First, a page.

How to Amplify the Voices of Marginalized Communities in Brazil

This post was originally published on the MIT Center for Civic Media blog. The article was submitted by Alexandre Goncalves. His introduction to the piece is as follows:

During the last weeks, our friend Paulo Rogério has conducted Vojo trainings in Salvador, Brazil. The photos are amazing! I translated one of his articles about this initiative that has been connecting and empowering people from quilombola communities with no internet access on the outskirts of a Brazilian metropolis.


The youth from quilombos at Ilha de Maré are publishing news stories with their mobile phones and giving voice to the needs and concerns of their communities. Last Friday (Oct 25th), around 20 girls and boys from Porto dos Cavalos community participated in the workshop: “Vojo Brazil: amplifying Quilombola voices through mobile phones” [pt].

Organized by Mídia Étnica Institute [pt], in a partnership with the MIT Center for Civic Media, the initiative is a ground-breaking effort that has enabled many young people to post content in the Web with cheap mobile phones and no Internet access.

During the workshops, Mídia Étnica Institute shows a video with previous similar activities and discusses the future of the Vojo Brazil project. The main aim is to empower young “quilombolas” and help them identify and denounce the violence they witness in their communities. Vojo enables them to reach bloggers and media outlets outside Ilha de Maré.

The initiative, a pilot project, aims to spread to other traditional communities in Brazil that have little or no internet access, for instance, communities in remote rural areas, indigenous groups, landless workers, and other disenfranchised groups alienated from the information society.

Vojo enables everyone to create and update a blog even whether she/he does not have computer or internet access. The tool allows the user to post audio stories from mobile phones and even public telephones. It is also possible to post photos and video from cell phones.

The idea is to help the youth to become tech-savvy and connect their communities to a social network that can increase the awareness to their social, cultural and political demands in the Brazilian media ecosystem. The project has the support of the MIT Center for Civic Media, a well-known center of excellence in the relationship between technology and civic engagement.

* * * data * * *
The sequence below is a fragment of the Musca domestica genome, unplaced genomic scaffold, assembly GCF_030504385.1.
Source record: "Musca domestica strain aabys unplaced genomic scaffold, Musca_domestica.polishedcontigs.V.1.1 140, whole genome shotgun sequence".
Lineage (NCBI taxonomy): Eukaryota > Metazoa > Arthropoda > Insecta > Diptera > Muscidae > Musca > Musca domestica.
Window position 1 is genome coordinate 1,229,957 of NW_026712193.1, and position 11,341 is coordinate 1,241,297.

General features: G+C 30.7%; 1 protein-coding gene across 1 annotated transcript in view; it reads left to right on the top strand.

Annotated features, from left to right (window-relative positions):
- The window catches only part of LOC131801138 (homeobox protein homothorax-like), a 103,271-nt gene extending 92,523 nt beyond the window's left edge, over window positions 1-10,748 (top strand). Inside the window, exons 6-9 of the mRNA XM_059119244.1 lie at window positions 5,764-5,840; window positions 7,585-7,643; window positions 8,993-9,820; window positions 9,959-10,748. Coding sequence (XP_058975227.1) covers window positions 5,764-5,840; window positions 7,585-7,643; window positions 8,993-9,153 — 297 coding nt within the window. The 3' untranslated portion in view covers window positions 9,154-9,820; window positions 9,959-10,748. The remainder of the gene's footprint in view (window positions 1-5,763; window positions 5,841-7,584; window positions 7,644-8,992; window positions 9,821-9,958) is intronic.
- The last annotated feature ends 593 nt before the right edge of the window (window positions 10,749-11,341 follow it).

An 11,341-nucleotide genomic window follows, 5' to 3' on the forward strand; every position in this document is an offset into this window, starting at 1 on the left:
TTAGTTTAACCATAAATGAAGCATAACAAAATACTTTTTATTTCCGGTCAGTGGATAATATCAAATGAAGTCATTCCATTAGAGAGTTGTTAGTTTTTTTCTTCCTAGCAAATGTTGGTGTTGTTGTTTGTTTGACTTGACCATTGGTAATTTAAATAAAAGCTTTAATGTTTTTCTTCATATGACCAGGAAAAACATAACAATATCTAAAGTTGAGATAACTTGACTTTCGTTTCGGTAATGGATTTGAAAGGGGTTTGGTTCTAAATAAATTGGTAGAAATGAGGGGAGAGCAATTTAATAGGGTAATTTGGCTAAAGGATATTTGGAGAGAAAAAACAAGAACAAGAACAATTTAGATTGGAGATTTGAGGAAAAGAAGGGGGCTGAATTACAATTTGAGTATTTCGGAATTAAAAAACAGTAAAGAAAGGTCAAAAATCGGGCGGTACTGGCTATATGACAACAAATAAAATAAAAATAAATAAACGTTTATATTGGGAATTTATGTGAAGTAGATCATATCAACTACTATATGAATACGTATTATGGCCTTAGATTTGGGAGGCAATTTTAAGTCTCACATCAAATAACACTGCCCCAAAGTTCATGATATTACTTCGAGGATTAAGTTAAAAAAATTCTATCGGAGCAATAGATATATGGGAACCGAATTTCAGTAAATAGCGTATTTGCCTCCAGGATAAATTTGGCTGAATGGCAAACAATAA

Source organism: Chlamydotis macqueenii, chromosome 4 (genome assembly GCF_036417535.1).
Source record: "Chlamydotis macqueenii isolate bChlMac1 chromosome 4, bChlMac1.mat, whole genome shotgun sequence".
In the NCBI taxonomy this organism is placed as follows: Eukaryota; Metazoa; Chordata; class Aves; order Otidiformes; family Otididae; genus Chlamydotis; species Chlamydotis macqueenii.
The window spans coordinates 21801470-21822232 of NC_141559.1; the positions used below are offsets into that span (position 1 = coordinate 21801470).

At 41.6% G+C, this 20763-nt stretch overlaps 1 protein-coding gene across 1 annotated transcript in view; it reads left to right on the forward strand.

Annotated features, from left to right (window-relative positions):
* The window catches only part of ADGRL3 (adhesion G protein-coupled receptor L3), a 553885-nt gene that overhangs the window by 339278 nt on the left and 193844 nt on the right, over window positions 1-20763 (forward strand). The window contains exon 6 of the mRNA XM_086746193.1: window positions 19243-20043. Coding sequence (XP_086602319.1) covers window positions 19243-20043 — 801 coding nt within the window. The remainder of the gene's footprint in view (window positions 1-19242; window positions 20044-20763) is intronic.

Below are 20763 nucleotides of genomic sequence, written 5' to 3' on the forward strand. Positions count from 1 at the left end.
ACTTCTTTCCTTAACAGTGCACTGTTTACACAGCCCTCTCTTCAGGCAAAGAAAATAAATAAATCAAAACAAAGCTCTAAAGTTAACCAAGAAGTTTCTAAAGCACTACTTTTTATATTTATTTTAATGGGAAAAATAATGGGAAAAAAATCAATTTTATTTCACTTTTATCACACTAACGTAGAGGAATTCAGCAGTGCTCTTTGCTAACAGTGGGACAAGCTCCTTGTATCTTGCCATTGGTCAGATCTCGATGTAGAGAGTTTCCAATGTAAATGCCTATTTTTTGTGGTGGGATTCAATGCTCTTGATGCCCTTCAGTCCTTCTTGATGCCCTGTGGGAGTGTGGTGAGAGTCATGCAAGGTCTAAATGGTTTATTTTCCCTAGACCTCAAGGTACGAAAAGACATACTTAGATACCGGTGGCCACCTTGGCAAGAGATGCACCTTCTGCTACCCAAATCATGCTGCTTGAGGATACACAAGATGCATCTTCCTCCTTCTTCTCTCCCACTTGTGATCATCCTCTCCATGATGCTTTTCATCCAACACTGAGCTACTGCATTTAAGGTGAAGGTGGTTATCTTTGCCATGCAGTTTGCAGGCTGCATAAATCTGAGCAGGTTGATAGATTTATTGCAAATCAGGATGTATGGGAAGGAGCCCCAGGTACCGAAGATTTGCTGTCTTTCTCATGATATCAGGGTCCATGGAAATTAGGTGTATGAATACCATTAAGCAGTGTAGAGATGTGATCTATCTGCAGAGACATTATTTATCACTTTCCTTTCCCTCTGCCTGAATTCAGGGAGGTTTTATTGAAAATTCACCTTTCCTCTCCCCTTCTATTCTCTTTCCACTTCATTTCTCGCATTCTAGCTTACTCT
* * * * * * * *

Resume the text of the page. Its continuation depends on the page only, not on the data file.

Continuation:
“Nowadays, one of the main challenges Brazil faces is the integration of a historically marginalized population. They still do not have access to basic rights and technologies. With Vojo, communities all around the country will be able to publish their stories, even in remote places. They will be able to voice their views and demands to the Brazilian government and society”

…says Paulo Rogério Nunes, executive director of Mídia Étnica Institute.

For the past eight years, the Mídia Étnica Institute has conducted projects in the fields of communication and diversity. In addition, it is responsible for many actions related to community communication and citizen journalism (e.g. our portal Correio Nagô [pt]).

Practical experience.

After the training, around 20 girls and boys from quilombola communities in Ilha de Maré used Vojo to cover the Third State Conference on the Promotion of Racial Equality (III Conepir) [pt]. With their mobile phones, they interviewed and took pictures of the participants. So far, five quilombola communities are engaged in the Vojo Brazil project: Bananeiras, Martelo, Porto dos Cavalos, Maracanã and Praia Grande.

Vojo is a hosted mobile blogging platform based on VozMob, a community-led project that appropriates mobile phones to amplify the voices of immigrant workers in California. In 2012, Mídia Étnica Institute helped to test the “newborn” Vojo with Brazilian house cleaners in the Boston area. Vojo is one of the main technologies integrated to our portal Correio Nagô [pt].

Fredson Santana, one of the participants in the Vojo Brazil training, describes the initiative as “fundamental” to the marginalized communities. Last month, Santana and his friend Érica de Jesus went to an event in São Paulo organized by the National Department of Youth to talk to other activists about Vojo Brazil.


“In addition to Vojo, they had talks on sexually transmitted diseases, black identity, media democratization and basic journalism. They must be able to spread the technology to other communities in Salvador and Brazil”, says Luciane Neves, one of the project coordinators.


According to the report “(Un)sustainable urbanization in Ilha de Maré: case study of Vila de Santana” [pt], by the Department of Urban Development of the Bahia State, Ilha da Maré is located 3 miles from São Tomé de Paripe, on the outskirts of Salvador. It has 5,712 inhabitants and an area of ​​1378 hectares.


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